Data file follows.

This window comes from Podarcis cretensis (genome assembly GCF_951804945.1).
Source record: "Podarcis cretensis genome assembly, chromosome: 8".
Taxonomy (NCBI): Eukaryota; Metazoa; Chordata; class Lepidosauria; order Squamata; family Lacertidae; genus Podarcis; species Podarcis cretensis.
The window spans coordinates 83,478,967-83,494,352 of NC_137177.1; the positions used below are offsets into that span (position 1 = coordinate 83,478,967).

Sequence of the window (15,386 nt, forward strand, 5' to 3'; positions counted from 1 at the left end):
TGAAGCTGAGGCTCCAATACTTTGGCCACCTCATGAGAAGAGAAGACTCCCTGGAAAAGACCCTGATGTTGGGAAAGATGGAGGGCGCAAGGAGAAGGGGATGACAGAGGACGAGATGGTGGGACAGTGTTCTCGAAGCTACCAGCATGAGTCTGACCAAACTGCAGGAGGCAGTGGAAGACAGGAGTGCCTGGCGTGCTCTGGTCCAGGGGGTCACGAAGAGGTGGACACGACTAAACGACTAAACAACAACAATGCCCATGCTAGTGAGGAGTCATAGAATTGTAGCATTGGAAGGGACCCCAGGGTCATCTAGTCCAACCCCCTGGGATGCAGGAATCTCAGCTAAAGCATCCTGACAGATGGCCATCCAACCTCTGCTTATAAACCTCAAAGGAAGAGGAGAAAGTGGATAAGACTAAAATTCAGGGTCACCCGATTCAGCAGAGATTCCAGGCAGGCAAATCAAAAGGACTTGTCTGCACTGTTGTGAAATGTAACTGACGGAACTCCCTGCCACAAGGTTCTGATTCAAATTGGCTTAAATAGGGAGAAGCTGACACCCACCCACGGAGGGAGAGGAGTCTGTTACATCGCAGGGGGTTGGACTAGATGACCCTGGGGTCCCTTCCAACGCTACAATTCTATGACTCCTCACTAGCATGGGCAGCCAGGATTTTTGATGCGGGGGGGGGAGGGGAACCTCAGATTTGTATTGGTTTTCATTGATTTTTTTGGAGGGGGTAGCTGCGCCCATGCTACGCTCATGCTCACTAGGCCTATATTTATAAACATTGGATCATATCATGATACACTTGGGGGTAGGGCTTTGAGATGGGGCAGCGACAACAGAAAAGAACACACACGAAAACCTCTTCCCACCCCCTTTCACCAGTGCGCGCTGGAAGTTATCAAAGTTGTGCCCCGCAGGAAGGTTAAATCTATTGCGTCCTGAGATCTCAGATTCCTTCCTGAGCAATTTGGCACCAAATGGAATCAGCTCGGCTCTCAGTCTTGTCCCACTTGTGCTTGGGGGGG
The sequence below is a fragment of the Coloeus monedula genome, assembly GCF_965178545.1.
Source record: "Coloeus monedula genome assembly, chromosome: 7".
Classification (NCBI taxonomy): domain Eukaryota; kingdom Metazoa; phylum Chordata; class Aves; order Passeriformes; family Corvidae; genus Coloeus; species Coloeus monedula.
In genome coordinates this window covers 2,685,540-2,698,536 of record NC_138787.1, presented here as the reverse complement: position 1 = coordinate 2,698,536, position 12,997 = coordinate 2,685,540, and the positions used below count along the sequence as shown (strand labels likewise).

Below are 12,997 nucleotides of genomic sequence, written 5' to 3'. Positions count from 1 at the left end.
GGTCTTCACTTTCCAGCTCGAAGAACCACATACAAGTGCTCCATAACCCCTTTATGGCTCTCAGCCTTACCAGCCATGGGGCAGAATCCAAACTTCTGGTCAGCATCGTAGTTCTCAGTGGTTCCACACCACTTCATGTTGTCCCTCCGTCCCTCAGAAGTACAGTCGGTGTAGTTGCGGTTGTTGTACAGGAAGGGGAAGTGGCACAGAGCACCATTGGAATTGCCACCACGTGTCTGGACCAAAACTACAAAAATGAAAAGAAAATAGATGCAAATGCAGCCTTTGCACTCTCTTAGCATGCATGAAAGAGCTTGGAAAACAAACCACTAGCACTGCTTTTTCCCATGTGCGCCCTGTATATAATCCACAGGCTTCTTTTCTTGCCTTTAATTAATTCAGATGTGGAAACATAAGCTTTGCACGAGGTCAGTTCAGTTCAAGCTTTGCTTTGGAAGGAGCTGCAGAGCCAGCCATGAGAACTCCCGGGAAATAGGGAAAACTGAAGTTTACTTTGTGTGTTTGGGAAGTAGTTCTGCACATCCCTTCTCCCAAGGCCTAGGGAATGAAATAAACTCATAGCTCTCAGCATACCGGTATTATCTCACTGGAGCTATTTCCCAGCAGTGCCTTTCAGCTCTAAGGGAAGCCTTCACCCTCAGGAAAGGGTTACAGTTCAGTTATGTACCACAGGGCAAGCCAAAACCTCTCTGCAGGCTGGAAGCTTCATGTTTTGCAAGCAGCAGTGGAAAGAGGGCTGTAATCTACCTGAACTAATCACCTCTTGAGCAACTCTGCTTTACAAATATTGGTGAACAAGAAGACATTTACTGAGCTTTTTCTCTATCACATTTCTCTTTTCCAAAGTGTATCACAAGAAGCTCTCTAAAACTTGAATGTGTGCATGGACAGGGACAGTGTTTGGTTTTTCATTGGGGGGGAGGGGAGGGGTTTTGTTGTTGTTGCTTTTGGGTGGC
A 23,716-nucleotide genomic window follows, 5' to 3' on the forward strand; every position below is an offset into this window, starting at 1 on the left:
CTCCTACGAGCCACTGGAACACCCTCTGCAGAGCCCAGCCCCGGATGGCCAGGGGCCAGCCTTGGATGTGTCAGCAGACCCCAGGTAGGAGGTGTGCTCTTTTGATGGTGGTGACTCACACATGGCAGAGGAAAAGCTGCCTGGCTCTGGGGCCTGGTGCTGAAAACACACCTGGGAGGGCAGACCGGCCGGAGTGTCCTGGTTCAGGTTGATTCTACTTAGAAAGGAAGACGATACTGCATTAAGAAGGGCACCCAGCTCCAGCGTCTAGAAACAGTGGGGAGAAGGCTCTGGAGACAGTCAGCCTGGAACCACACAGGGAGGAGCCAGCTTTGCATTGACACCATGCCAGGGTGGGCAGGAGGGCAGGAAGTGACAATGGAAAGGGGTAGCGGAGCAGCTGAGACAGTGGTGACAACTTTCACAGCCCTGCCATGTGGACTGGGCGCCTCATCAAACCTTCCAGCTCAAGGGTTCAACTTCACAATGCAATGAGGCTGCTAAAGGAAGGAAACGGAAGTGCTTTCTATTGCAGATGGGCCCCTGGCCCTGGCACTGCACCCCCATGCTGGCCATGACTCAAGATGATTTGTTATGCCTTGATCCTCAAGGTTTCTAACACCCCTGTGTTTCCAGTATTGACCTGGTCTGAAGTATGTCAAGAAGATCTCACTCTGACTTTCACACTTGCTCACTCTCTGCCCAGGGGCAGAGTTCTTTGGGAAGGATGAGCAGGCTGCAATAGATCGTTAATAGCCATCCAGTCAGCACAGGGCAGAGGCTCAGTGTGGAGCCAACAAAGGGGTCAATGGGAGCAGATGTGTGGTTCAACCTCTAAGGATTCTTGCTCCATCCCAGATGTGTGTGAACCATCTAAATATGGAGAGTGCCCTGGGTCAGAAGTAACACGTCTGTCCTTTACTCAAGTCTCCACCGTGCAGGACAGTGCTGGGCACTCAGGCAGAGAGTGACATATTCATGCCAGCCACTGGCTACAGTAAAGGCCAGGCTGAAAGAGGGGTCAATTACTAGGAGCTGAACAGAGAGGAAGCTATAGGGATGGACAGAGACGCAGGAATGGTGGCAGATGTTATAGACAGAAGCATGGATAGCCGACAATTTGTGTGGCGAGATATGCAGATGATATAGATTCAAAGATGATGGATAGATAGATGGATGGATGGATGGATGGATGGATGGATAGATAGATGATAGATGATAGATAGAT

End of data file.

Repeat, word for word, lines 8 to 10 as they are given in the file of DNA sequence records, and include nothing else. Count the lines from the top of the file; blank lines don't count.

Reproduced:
Source record: "Coloeus monedula genome assembly, chromosome: 7".
Classification (NCBI taxonomy): domain Eukaryota; kingdom Metazoa; phylum Chordata; class Aves; order Passeriformes; family Corvidae; genus Coloeus; species Coloeus monedula.
In genome coordinates this window covers 2,685,540-2,698,536 of record NC_138787.1, presented here as the reverse complement: position 1 = coordinate 2,698,536, position 12,997 = coordinate 2,685,540, and the positions used below count along the sequence as shown (strand labels likewise).